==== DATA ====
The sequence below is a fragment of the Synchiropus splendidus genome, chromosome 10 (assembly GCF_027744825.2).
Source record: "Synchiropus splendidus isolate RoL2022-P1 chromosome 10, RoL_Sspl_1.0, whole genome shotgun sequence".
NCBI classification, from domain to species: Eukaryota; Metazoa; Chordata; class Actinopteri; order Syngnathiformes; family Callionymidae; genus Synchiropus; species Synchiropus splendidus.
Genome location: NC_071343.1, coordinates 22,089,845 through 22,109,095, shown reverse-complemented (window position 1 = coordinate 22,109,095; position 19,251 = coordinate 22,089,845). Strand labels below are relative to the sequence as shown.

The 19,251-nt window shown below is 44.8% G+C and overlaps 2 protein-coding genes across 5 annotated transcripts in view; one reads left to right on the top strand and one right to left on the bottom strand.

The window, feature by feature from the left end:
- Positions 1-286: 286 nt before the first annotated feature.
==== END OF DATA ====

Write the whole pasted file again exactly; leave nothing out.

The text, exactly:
The sequence below is a fragment of the Synchiropus splendidus genome, chromosome 10 (assembly GCF_027744825.2).
Source record: "Synchiropus splendidus isolate RoL2022-P1 chromosome 10, RoL_Sspl_1.0, whole genome shotgun sequence".
NCBI classification, from domain to species: Eukaryota; Metazoa; Chordata; class Actinopteri; order Syngnathiformes; family Callionymidae; genus Synchiropus; species Synchiropus splendidus.
Genome location: NC_071343.1, coordinates 22,089,845 through 22,109,095, shown reverse-complemented (window position 1 = coordinate 22,109,095; position 19,251 = coordinate 22,089,845). Strand labels below are relative to the sequence as shown.

The 19,251-nt window shown below is 44.8% G+C and overlaps 2 protein-coding genes across 5 annotated transcripts in view; one reads left to right on the top strand and one right to left on the bottom strand.

The window, feature by feature from the left end:
- Positions 1-286: 286 nt before the first annotated feature.